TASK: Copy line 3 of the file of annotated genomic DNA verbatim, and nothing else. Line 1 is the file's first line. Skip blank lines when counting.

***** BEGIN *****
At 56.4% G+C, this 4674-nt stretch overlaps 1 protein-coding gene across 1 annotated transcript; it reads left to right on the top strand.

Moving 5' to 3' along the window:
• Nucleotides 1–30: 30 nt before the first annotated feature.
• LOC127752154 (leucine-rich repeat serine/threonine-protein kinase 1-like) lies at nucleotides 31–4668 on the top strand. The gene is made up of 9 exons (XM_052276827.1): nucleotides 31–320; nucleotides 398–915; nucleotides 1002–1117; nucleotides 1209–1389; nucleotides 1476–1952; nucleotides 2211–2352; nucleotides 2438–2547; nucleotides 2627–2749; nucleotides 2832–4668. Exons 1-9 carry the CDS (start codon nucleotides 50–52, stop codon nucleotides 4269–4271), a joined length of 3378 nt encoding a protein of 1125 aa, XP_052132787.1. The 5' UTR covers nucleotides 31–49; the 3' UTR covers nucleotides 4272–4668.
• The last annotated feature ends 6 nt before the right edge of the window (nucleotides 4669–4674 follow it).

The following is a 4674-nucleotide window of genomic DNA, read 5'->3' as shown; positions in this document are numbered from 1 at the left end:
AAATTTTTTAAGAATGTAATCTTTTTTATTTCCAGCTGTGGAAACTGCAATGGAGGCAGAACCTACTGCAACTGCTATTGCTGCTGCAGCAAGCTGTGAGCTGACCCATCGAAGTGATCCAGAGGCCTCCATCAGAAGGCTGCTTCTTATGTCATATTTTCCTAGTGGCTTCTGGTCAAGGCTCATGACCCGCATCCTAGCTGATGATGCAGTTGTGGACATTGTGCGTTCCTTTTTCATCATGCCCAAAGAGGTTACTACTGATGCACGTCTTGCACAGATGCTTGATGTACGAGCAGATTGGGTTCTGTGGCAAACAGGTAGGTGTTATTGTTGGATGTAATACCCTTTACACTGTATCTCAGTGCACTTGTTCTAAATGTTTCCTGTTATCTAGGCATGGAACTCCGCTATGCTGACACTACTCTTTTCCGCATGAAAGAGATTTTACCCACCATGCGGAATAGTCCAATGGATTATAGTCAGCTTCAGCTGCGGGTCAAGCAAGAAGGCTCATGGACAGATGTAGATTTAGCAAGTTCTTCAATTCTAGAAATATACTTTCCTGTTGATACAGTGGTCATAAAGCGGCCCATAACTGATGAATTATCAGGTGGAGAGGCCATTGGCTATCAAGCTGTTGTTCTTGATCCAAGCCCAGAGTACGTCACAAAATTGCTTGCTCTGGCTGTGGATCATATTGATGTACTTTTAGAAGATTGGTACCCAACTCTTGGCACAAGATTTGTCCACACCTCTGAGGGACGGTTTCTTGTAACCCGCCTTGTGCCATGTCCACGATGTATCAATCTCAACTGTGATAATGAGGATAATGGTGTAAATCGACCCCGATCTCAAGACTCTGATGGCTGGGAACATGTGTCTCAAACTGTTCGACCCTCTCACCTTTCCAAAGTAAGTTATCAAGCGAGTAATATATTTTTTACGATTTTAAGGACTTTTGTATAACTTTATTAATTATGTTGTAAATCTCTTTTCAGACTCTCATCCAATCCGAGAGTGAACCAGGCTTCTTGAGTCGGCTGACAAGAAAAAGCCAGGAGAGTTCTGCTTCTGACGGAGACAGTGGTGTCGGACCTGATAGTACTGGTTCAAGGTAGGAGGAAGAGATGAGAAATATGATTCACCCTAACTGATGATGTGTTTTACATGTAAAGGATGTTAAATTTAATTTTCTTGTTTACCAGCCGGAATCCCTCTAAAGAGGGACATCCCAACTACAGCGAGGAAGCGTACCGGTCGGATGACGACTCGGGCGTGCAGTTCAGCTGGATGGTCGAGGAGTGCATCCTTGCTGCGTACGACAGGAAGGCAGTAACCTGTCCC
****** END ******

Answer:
• Nucleotides 1–30: 30 nt before the first annotated feature.